On a rainy afternoon, I go to Henrique Oliveira‘s studio by taxi. It is located in the area of Lapa in the city of São Paulo. While looking for the right place together with the taxi driver, we immediately figure out where it is, when we pass an open garage type workshop where four men with staple guns work on large wooden structures. I enter and one of Henrique‘s assistants goes to get dinner: pão de queijo, the delicious Brazilian cheese bread rolls.
Henrique tells me that he first studied social communication and publicity before he decided that what he really wanted to do is art. Starting off with drawing, he went on to working with wood, which he mainly found in the streets of São Paulo. With the wooden panels and fence parts he would collect at abandoned places - “tapumes“ in Portuguese, describing the wood used to fence off construction sites - Henrique built two-dimensional structures resembling paintings, but replacing paint with timber. Often associated with the buildings in the periphery and favelas surrounding Brazilian cities, the material and Henrique‘s use of it allude to art history all the same: Reminding of brush strokes and by its wooden nature referring to the brush handle attached to the tool most famously deployed in the history of art, Henrique creates various layers as if the material he uses was paint. Starting off two-dimensionally, he soon began to expand into space, creating pieces that seem to be coming out of the walls, inflating and bloating, always on the verge of exploding into space. These abstract “paintings“ penetrate the viewer‘s space and expose the tactile qualities of art to the spectator. Henrique soon discovered PVC as material that is more flexible and bendable than wood, allowing him to expand even further into space and metamorphosing his formerly rather two-dimensional wall pieces into three-dimensional architectural structures. With the PVC as framework underlaying the wooden surfaces, he creates dynamic “tridimensionals“, as he refers to his works.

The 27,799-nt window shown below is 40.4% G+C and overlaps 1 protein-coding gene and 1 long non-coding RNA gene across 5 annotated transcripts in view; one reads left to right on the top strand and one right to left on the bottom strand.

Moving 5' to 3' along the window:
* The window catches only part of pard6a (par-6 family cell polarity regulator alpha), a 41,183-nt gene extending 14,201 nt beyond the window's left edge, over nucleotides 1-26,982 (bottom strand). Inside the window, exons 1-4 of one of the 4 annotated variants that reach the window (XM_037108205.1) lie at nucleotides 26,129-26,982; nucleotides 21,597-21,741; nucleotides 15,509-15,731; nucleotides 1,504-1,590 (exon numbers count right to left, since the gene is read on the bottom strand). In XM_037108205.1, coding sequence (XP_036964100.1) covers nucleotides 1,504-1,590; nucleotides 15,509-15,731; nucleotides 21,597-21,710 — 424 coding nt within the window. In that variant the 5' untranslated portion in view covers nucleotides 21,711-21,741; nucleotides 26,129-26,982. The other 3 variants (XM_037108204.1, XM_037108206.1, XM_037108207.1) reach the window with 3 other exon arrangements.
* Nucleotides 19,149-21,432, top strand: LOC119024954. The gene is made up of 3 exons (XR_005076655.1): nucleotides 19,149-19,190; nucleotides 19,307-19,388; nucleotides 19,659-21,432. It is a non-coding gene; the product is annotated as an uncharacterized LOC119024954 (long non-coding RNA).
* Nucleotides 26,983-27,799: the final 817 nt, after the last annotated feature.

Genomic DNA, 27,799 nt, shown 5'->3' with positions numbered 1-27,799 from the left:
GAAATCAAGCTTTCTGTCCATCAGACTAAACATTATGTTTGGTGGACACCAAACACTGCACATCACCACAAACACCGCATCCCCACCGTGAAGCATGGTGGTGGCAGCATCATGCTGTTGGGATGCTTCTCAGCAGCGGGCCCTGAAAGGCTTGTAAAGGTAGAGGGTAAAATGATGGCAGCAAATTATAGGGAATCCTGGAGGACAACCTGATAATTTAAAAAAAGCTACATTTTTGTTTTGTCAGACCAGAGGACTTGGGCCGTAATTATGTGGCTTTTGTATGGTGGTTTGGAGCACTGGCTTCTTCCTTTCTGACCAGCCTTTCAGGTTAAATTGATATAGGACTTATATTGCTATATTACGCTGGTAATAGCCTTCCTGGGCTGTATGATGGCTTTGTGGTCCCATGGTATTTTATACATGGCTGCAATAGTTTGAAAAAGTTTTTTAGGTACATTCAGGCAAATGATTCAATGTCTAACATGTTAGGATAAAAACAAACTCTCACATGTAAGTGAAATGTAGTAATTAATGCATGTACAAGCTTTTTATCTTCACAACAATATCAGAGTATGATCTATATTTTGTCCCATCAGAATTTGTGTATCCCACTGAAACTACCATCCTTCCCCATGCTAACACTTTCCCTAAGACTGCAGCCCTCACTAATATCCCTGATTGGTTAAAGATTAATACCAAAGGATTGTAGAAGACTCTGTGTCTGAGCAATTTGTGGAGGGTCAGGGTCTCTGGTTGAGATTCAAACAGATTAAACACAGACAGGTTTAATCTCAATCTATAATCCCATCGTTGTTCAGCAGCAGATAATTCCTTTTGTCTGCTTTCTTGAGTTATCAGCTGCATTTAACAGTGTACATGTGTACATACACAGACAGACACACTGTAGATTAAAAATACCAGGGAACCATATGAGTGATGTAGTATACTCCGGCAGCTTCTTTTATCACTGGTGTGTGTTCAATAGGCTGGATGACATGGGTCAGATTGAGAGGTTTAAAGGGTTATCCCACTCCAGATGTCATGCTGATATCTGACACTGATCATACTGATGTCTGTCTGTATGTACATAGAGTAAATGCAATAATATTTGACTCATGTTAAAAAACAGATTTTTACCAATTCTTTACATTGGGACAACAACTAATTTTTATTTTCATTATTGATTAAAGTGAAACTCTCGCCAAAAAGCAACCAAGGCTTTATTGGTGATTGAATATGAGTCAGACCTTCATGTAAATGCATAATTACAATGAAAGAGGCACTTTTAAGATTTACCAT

Fully exhausting the elasticity of the seemingly flooding and liquid - rather than bulky and bursting - wood, Henrique constructed a huge parcours at the 29th São Paulo Biennial, which seemed to swallow visitors and invited them on a journey through the very inner of architecture or - depending on every individual‘s interpretation - the human body. The work “The Origin of the Third World“ (2010) - wittily playing with the title of a famous painting by French 19th century painter and enfant terrible Gustave Courbet - led up a few metres from the floor and allowed for different paths to be taken. Visitors would find themselves in an organic labyrinth, resulting in occasional ducked head encounters with other people. The site-specifity of Henrique‘s works calls to mind the relational and social dimension that architectural structures always have. By creating a new microcosmos with each piece, he also exposes its insides that seem to be pushing outward, making them available for us to see and help them out of their enveloped invisibility.
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